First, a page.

I remember that on May 2 1960, a major problem erupted with Cerro de Pasco Mining Company in Rancas because the estate had expanded so much that their was no land left for the Community. When the Community set out to recover their land and clashed with the ex civil guard leaving three members of the Community dead, three of my brothers and sisters: Don Alfonso Rivera, Mrs Silveria Tufino and Don Teofilo Huaman. They died 35 years ago fighting to get our land back. The company expanded by building fences, enormous fences, around the land they thought was theirs. Our people could no longer move freely as they had done in the past and if some unfortunate animal crossed over, the estate people would take it as theirs and cut its throat. That's what brought about the Rancas uprising which ended they way I told you ... Later the Yarusllacan Campesino Community joined the struggle and then other communities. There was also the Rancas and Pacayan Estate confrontation. All these lands now belong to Rancas, to the Community. Nevertheless, despite all this suffering the government recently issued a Supreme Decree re-opening the revision of boundaries in each community. The Yanahuanca Community has taken advantage of this to occupy land which belongs to Rancas which has brought us to the verge of conflict between campesinos. Nevertheless, some of the boundaries in the Chapacruz area were verified this week.
Section 5
Another aspect of development in Rancas is the wealth of experience in farming. The Agrarian Co-operative "San Antonio de Rancas" with the Multiple Services Company are symbols of this progress.
Rancas cooperative which was set up many years ago was one of the first in the whole region and it stands out to this day despite technical limitations and little government support. But if we look at the Community Cooperative in terms of the national and the international markets we cannot deny that we have stagnated. So we have to support any measure which will improve productivity and help us become more efficient. There is also ECOSEM, the Community Company for multiple services. ECOSEM was set up with Centromin's two and a half million dollar rent paid to the Community. This Company aims to create employment in Rancas and a development role. At present we have heavy duty machinery, mostly transport, which services Centromin. This Multiple Services Company plans to build a bakery large enough to serve the whole area and also a tannery. The government offered credit for the industrial processing of wool - washing and spinning. We bought the machinery but unfortunately its nothing but scrap now.
They say there are 40 industrial looms for wool.
No they're not industrial looms. They are machines for a certain part of the process, from the washing to the yarn stage. But they haven't been installed, in fact some are still containers complete with their cargo and haven't been touched. There's no doubt that what was lacking was the other part of the investment for the installation, functioning and organisation of the production process. Many years have gone by since this story began ...

On the basis of this experience do you think that there aren't the skills available to industrialise cattle farming?
I think we have to meet this challenge but within our own possibilities. Look, a fundamental issue is the level of technical training for our young people as its not what we would like. I'm thinking in terms of the complete production process which would have to bring in the whole region for inputs and marketing. We have come to this conclusion through our experience of trying to get the machinery up and running and we have seen the implications. Even if we had succeeded all the wool from this region would not have been sufficient so what would we do then with the extra machine capacity? In both woven fabrics and skins Rancas has production levels for small industry, so why should we dream of large-scale plants which will be nothing but white elephants. All that money invested would have been better spent on equipment scaled to our capabilities and it would probably be working now.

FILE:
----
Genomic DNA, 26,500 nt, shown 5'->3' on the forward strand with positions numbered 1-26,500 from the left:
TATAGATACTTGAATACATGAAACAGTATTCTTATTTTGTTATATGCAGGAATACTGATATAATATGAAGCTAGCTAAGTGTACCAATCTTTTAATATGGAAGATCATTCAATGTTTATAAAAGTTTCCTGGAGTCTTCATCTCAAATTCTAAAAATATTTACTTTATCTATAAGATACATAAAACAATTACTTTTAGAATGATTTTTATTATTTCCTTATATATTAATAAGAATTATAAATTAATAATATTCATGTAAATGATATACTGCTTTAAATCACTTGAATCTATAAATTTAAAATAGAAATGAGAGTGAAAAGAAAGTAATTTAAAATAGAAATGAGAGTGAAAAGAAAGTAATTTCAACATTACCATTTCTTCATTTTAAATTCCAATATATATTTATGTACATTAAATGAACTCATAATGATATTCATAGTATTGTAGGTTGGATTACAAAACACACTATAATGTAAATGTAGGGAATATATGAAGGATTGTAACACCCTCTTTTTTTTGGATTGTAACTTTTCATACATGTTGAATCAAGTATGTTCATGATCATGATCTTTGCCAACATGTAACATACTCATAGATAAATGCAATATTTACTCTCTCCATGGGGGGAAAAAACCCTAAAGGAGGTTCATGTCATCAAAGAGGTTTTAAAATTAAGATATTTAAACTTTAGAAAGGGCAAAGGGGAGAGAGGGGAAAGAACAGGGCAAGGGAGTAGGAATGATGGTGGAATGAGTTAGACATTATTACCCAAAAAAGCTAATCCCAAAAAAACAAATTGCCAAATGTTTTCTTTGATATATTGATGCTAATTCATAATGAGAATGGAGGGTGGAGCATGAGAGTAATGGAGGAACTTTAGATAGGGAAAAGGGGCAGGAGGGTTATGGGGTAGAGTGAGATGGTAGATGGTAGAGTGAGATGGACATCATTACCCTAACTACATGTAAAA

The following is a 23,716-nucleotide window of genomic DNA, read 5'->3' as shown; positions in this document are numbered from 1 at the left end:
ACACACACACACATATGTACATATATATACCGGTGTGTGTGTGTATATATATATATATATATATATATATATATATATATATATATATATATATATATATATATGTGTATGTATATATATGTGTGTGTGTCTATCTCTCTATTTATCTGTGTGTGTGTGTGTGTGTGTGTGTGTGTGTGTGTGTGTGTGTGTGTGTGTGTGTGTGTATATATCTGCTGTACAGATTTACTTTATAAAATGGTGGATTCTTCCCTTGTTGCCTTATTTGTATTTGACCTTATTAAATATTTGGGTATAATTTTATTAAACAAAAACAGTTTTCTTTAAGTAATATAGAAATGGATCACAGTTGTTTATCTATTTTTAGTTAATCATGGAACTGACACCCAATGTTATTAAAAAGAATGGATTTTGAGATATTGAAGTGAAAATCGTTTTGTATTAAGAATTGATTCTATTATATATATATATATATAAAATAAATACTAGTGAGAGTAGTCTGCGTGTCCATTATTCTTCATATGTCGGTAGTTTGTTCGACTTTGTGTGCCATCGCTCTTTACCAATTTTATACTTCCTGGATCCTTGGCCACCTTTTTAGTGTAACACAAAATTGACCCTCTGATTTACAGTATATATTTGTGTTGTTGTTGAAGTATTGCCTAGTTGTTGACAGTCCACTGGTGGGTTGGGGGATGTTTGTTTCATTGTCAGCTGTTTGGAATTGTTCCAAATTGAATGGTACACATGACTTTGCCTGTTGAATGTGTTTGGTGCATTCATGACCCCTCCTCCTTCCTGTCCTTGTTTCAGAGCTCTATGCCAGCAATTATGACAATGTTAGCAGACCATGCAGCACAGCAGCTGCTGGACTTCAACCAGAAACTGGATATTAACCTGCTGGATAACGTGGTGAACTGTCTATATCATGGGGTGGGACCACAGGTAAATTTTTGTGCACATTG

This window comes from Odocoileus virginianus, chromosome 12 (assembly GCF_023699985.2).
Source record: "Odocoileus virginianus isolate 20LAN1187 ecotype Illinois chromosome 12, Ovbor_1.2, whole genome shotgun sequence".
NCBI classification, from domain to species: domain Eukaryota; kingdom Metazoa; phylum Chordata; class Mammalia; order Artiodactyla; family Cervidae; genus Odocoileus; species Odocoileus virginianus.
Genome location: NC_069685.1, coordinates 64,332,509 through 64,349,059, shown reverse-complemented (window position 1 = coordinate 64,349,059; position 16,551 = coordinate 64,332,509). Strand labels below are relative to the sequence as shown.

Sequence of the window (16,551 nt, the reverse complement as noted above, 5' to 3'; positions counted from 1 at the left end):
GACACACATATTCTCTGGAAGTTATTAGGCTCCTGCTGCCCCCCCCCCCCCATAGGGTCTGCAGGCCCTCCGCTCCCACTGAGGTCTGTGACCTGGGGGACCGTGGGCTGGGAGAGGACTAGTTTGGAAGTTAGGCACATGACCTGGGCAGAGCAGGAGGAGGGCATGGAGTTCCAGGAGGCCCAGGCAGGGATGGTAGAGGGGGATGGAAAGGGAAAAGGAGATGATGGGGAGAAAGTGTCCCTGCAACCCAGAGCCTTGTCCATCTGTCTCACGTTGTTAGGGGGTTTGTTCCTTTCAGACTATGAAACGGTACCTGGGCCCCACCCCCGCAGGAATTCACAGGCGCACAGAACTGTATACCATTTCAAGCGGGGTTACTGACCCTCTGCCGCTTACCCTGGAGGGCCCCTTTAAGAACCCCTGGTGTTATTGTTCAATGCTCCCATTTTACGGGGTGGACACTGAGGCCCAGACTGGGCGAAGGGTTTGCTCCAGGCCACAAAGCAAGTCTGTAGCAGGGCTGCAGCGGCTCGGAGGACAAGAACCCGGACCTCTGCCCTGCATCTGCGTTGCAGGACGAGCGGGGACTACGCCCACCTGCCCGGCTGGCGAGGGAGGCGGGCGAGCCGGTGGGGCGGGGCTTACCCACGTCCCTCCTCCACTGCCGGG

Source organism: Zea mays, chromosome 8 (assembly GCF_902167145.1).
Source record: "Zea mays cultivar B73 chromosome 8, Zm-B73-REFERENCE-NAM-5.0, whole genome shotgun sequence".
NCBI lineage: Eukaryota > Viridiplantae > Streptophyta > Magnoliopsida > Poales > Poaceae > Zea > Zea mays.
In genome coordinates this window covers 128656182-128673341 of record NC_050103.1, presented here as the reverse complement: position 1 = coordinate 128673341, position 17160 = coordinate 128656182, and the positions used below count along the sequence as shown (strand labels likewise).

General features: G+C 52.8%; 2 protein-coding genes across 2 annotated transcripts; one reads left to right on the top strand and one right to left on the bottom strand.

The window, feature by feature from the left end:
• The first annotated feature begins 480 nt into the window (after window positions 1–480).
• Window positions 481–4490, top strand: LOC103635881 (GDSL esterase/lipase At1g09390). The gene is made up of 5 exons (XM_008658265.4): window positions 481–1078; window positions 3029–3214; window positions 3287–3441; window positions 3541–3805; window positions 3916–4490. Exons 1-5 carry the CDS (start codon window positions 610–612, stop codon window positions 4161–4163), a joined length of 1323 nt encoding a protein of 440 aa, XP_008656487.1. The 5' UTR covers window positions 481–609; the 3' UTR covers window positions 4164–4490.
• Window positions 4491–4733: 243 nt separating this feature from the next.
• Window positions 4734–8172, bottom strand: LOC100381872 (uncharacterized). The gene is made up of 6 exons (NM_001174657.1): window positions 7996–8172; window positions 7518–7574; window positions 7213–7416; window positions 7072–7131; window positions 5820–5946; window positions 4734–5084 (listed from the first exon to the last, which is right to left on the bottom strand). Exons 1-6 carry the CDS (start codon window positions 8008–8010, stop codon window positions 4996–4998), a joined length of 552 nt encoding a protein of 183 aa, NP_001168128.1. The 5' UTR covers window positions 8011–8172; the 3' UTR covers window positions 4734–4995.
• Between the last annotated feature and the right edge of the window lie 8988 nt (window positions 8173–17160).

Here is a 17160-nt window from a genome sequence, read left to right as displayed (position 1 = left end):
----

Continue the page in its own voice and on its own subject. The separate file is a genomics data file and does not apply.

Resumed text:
And is there a market for industrial wool production?
There is a market but we haven't produced anything yet .... so what are we going to sell?
Section 6
I heard you produce rugs.
Well yes but this is on a cottage industry scale. Cottage industry is something else. Four or five people make blankets, ponchos, shawls and rugs and they all agree there is a share of the market for these. They have even begun to compete with San Pedro de Cajas in wall-hangings and rugs, and they are lovely too. Though there isn't much of a market they are showing that they can improve production from their own skill and resources.
Janios, your life is mainly urban, what do you do for a living?
I'm a teacher and my main responsibility is education in the Pasco Sub-Region in the Education Ministry. In my spare time I go to Rancas and we always get involved in the Community's working groups though we have tried hardest to strengthen the media sector. We have bought a transmitter for Rancas. Rancas gets two television channels and we add youth programmes made by our own young people from the Community and the Municipality. We also have an FM radio station and we are working on a project for a 5 to 10kw AM one. Nevertheless, we have a problem with the license because the government issues them mainly to private companies rather than to community ones. Despite this difficulty we already have funds for the equipment and running of the station which means we will be able to get Radio Rancas on the air again. Radio Rancas was a pioneer in radio in Cerro de Pasco. This will be a tribute to the people who initiated Radio Rancas. I think that in a few years time the sound of Radio Rancas will be well heard throughout the central Andes.